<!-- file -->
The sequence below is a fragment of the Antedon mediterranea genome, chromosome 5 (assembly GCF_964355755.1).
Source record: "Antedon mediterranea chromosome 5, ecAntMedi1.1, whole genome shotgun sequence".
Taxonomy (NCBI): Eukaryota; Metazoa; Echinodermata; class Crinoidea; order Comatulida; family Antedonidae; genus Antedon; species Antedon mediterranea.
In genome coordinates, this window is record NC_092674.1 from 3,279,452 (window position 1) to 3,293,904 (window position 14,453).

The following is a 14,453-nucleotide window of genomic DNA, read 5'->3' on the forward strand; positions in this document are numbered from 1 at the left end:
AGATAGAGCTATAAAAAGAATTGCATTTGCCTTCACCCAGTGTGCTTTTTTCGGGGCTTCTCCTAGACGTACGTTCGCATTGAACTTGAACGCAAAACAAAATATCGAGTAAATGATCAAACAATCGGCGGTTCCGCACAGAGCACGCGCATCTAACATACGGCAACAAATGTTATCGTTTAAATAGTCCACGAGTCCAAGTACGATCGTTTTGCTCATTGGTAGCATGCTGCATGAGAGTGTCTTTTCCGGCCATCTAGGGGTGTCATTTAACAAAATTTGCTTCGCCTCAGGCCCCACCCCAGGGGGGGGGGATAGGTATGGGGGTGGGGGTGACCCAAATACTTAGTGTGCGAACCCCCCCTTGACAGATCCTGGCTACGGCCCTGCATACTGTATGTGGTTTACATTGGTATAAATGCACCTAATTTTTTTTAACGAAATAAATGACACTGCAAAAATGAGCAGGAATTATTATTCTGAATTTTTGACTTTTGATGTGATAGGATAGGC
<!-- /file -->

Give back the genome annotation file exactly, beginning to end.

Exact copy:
The sequence below is a fragment of the Antedon mediterranea genome, chromosome 5 (assembly GCF_964355755.1).
Source record: "Antedon mediterranea chromosome 5, ecAntMedi1.1, whole genome shotgun sequence".
Taxonomy (NCBI): Eukaryota; Metazoa; Echinodermata; class Crinoidea; order Comatulida; family Antedonidae; genus Antedon; species Antedon mediterranea.
In genome coordinates, this window is record NC_092674.1 from 3,279,452 (window position 1) to 3,293,904 (window position 14,453).

The following is a 14,453-nucleotide window of genomic DNA, read 5'->3' on the forward strand; positions in this document are numbered from 1 at the left end:
AGATAGAGCTATAAAAAGAATTGCATTTGCCTTCACCCAGTGTGCTTTTTTCGGGGCTTCTCCTAGACGTACGTTCGCATTGAACTTGAACGCAAAACAAAATATCGAGTAAATGATCAAACAATCGGCGGTTCCGCACAGAGCACGCGCATCTAACATACGGCAACAAATGTTATCGTTTAAATAGTCCACGAGTCCAAGTACGATCGTTTTGCTCATTGGTAGCATGCTGCATGAGAGTGTCTTTTCCGGCCATCTAGGGGTGTCATTTAACAAAATTTGCTTCGCCTCAGGCCCCACCCCAGGGGGGGGGGATAGGTATGGGGGTGGGGGTGACCCAAATACTTAGTGTGCGAACCCCCCCTTGACAGATCCTGGCTACGGCCCTGCATACTGTATGTGGTTTACATTGGTATAAATGCACCTAATTTTTTTTAACGAAATAAATGACACTGCAAAAATGAGCAGGAATTATTATTCTGAATTTTTGACTTTTGATGTGATAGGATAGGC